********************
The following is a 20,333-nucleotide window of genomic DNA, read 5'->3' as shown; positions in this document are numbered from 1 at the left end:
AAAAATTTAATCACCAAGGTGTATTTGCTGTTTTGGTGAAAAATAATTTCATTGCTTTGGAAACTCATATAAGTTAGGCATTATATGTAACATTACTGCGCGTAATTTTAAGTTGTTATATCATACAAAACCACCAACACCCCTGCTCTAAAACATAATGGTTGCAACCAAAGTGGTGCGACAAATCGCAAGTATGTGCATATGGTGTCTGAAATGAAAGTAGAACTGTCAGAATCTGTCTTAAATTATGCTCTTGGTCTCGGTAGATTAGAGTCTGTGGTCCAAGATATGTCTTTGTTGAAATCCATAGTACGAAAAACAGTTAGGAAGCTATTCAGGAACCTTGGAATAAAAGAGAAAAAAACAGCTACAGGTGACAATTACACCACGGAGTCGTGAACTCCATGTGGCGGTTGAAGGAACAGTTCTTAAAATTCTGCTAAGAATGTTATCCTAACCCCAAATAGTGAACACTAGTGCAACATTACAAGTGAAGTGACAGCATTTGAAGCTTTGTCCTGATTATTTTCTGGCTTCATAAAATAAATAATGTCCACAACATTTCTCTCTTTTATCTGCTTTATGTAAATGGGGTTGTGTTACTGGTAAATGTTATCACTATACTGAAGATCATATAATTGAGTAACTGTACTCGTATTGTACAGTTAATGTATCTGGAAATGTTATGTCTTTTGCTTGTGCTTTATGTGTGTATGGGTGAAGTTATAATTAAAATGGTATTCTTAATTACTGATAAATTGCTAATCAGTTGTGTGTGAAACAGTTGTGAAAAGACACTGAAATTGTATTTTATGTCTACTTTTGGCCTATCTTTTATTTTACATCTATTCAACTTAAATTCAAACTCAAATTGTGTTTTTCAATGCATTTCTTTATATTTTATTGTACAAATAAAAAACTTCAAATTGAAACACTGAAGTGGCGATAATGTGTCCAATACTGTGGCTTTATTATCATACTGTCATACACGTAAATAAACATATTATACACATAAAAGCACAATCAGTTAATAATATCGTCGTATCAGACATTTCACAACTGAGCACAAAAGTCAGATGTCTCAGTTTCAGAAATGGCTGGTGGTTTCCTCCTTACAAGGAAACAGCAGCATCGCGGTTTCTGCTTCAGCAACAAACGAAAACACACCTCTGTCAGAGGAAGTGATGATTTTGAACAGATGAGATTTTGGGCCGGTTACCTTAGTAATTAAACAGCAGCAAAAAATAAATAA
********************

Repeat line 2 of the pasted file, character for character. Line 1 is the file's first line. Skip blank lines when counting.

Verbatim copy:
AAAAATTTAATCACCAAGGTGTATTTGCTGTTTTGGTGAAAAATAATTTCATTGCTTTGGAAACTCATATAAGTTAGGCATTATATGTAACATTACTGCGCGTAATTTTAAGTTGTTATATCATACAAAACCACCAACACCCCTGCTCTAAAACATAATGGTTGCAACCAAAGTGGTGCGACAAATCGCAAGTATGTGCATATGGTGTCTGAAATGAAAGTAGAACTGTCAGAATCTGTCTTAAATTATGCTCTTGGTCTCGGTAGATTAGAGTCTGTGGTCCAAGATATGTCTTTGTTGAAATCCATAGTACGAAAAACAGTTAGGAAGCTATTCAGGAACCTTGGAATAAAAGAGAAAAAAACAGCTACAGGTGACAATTACACCACGGAGTCGTGAACTCCATGTGGCGGTTGAAGGAACAGTTCTTAAAATTCTGCTAAGAATGTTATCCTAACCCCAAATAGTGAACACTAGTGCAACATTACAAGTGAAGTGACAGCATTTGAAGCTTTGTCCTGATTATTTTCTGGCTTCATAAAATAAATAATGTCCACAACATTTCTCTCTTTTATCTGCTTTATGTAAATGGGGTTGTGTTACTGGTAAATGTTATCACTATACTGAAGATCATATAATTGAGTAACTGTACTCGTATTGTACAGTTAATGTATCTGGAAATGTTATGTCTTTTGCTTGTGCTTTATGTGTGTATGGGTGAAGTTATAATTAAAATGGTATTCTTAATTACTGATAAATTGCTAATCAGTTGTGTGTGAAACAGTTGTGAAAAGACACTGAAATTGTATTTTATGTCTACTTTTGGCCTATCTTTTATTTTACATCTATTCAACTTAAATTCAAACTCAAATTGTGTTTTTCAATGCATTTCTTTATATTTTATTGTACAAATAAAAAACTTCAAATTGAAACACTGAAGTGGCGATAATGTGTCCAATACTGTGGCTTTATTATCATACTGTCATACACGTAAATAAACATATTATACACATAAAAGCACAATCAGTTAATAATATCGTCGTATCAGACATTTCACAACTGAGCACAAAAGTCAGATGTCTCAGTTTCAGAAATGGCTGGTGGTTTCCTCCTTACAAGGAAACAGCAGCATCGCGGTTTCTGCTTCAGCAACAAACGAAAACACACCTCTGTCAGAGGAAGTGATGATTTTGAACAGATGAGATTTTGGGCCGGTTACCTTAGTAATTAAACAGCAGCAAAAAATAAATAA